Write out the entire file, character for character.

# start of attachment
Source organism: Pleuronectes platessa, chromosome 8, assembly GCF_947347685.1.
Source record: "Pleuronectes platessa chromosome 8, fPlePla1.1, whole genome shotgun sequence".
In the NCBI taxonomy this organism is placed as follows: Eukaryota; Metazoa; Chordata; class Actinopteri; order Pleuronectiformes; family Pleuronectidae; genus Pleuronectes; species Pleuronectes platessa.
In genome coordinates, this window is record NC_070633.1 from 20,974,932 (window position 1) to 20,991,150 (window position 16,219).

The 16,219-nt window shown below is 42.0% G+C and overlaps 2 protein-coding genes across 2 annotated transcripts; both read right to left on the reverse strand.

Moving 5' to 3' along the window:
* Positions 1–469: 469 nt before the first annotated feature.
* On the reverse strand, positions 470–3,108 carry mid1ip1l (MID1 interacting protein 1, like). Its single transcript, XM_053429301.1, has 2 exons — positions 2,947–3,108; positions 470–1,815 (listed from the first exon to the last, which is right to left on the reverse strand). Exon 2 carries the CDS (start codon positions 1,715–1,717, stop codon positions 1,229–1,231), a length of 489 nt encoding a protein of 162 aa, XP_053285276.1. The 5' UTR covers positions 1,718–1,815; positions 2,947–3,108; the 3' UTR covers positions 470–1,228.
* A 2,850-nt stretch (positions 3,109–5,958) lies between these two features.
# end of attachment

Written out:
Source organism: Pleuronectes platessa, chromosome 8, assembly GCF_947347685.1.
Source record: "Pleuronectes platessa chromosome 8, fPlePla1.1, whole genome shotgun sequence".
In the NCBI taxonomy this organism is placed as follows: Eukaryota; Metazoa; Chordata; class Actinopteri; order Pleuronectiformes; family Pleuronectidae; genus Pleuronectes; species Pleuronectes platessa.
In genome coordinates, this window is record NC_070633.1 from 20,974,932 (window position 1) to 20,991,150 (window position 16,219).

The 16,219-nt window shown below is 42.0% G+C and overlaps 2 protein-coding genes across 2 annotated transcripts; both read right to left on the reverse strand.

Moving 5' to 3' along the window:
* Positions 1–469: 469 nt before the first annotated feature.
* On the reverse strand, positions 470–3,108 carry mid1ip1l (MID1 interacting protein 1, like). Its single transcript, XM_053429301.1, has 2 exons — positions 2,947–3,108; positions 470–1,815 (listed from the first exon to the last, which is right to left on the reverse strand). Exon 2 carries the CDS (start codon positions 1,715–1,717, stop codon positions 1,229–1,231), a length of 489 nt encoding a protein of 162 aa, XP_053285276.1. The 5' UTR covers positions 1,718–1,815; positions 2,947–3,108; the 3' UTR covers positions 470–1,228.
* A 2,850-nt stretch (positions 3,109–5,958) lies between these two features.